It's the cycle of American business. During this country's history there have been more recessions than presidents, 47 vs. 45. Unfortunately, some economists believe number 48 could start any day now.
The textbook definition of a recession is a period of declining economic performance across an entire economy, frequently measured as two consecutive quarters. In other words: it's a time when most Las Vegas small business owners sell fewer of their goods and services.
There is one thing a recession is not. It is not a time for local business owners to stop advertising.
One of the great marketing minds of all time, Henry Ford, once said, "The man who stops advertising to save money is like the man who stops the clock to save time."
There are many examples of companies that have proven Mr. Ford's observation to be accurate. The bowl of cereal you had this morning could be one example.
The New Yorker magazine financial columnist James Surowiecki writes, “In the late nineteen-twenties, two companies—Kellogg and Post—dominated the market for packaged cereal. It was still a relatively new market: ready-to-eat cereal had been around for decades, but Americans didn’t see it as a real alternative to oatmeal or cream of wheat until the twenties.”
“So, when the Depression hit, no one knew what would happen to consumer demand. Post did the predictable thing: it reined in expenses and cut back on advertising. But Kellogg doubled its ad budget, moved aggressively into radio advertising, and heavily pushed its new cereal, Rice Krispies. (Snap, Crackle, and Pop first appeared in the thirties.)
“By 1933, even as the economy cratered, Kellogg’s profits had risen almost thirty percent, and it had become what it remains today: the industry’s dominant player.”
What you ate for lunch could also be an example of a company that thrived by advertising its way through a recession.
In a recent article in Forbes, media consultant Brad Adgate explains that "In the 1990-91 recession, Pizza Hut and Taco Bell took advantage of McDonald’s decision to drop its advertising and promotion budget. As a result, Pizza Hut increased sales by 61%, Taco Bell sales grew by 40% and McDonald’s sales declined by 28%."
Many Las Vegas business owners, unfortunately, do not have the financial resources of Kellogg's or Pizza Hut. So, it is inevitable that some advertising budgets may need to be trimmed or re-configured. For those companies, advertising on Las Vegas radio makes the best sense for several reasons.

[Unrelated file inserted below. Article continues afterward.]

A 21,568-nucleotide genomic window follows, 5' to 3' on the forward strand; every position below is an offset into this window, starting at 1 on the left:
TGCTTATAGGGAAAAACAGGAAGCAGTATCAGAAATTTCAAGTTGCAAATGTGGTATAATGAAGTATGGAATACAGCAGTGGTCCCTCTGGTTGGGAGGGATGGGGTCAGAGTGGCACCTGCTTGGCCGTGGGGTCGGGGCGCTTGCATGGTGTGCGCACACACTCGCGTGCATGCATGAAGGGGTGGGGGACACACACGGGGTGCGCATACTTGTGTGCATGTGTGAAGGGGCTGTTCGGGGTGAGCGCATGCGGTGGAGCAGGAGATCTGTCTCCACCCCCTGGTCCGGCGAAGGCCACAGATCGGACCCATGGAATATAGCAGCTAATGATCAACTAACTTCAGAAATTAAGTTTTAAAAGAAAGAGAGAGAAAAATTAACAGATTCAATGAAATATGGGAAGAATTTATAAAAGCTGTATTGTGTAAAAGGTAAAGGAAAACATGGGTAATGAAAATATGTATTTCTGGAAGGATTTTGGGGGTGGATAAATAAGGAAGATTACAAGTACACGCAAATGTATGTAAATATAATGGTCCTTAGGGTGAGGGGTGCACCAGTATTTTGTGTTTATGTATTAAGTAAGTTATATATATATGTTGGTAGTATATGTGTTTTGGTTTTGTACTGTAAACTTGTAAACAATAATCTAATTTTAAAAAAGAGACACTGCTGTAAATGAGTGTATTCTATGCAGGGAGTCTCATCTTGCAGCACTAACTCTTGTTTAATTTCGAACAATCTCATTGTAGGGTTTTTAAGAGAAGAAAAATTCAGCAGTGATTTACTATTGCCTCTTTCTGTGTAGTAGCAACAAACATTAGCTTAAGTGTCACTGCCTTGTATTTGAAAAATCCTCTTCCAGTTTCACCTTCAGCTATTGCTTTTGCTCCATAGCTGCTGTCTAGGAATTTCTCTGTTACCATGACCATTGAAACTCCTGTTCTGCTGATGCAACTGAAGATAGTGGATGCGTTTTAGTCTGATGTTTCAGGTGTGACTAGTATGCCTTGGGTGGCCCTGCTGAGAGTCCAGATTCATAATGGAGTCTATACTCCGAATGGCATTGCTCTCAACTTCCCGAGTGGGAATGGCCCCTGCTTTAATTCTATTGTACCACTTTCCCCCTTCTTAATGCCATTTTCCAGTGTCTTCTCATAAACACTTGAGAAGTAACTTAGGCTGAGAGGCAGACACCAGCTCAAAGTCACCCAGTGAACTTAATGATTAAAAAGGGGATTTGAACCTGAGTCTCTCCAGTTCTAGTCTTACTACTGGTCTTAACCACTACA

According to Nielsen, one of the most potent components of a marketing campaign, as it relates to sales, is reach. This is the number of consumers who actually are exposed to an advertiser's message.
Reach, it turns out, is more powerful than targeting, branding, context, or recency.
Las Vegas radio, provides, by far, the largest reach of any local advertising medium. It reaches significantly more consumers than local TV, local newspaper, social media platforms like Facebook, or streaming audio sites like Pandora and Spotify.
More importantly, Radio's omnipresence is true among consumers of all ages, including generations X, Y, and Z; Millennials and Boomers. Everyone.
The other reason radio should play a primary role is during an economic downturn is the mediums well-documented return-on-investment (ROI).
Over the past few years, Nielsen has conducted over 20 studies to determine what type of ROI a business can expect from radio advertising. Although the results varied by industry, the average company generated $100 in sales for ever $10 invested.
The chart below shows the range of returns from each study.
AdAge, a trade magazine for advertising professionals, calls these types of return "eye-popping". The magazine goes on to say radio's ROI is superior to commercials on TV, online, and social media.
Local business owners have always known that they can expect impressive returns-on-investment when advertising on Las Vegas radio stations.
"Radio, by far, is my biggest source of advertising," says Mr. Taylor. "We have sold more homes and made more money since I started advertising on the radio than I have at any other time before then."
After the first month of radio advertising, Mr. Taylor did not see any results. "I knew it would take time to work," he says. "So, I committed to myself to stick with it for a year."
During the second month, Mr. Taylor received his first phone call from his commercial. The third month a few more came in. "During the fourth month," he says, "we closed a sale. Then the radio advertising really gained momentum."
"When I saw how successful how our radio commercial was doing, I added a third station, then a fourth, then a fifth, and so on."
"After our first year on the radio," says Mr. Taylor, "we had gone from selling 50 homes a year to 300." By any measure, a home run."
Today, out of 16,000 agents in the Las Vegas area, The Real Estate guy ranks sixth with home sales exceeding $80,000,000 per year.
Mr. Taylor continues to advertise on Las Vegas radio stations. "We are on 24 different radio stations, 52 weeks every year. "I know that every $10.00 I invest in radio advertising will pay back $50.00 in sales," he says.
Advertising During Downturns Has Extraordinary Value
A study published by WARC determined that increasing advertising during a downturn has extraordinary long term value for any business.
According to the study, "those advertisers who increase spending, whether modestly or aggressively, achieve greater market share gains than those who cut their advertising investment. This, in turn, puts them in a better position to increase profits after the recession.
One can hope that the next recession will be slight. But hope will not guarantee a Las Vegas small business owner's ability to survive or even thrive during a downturn. Advertising can be a lifeline.
More Advertising Advice For Las Vegas Small Business Owners
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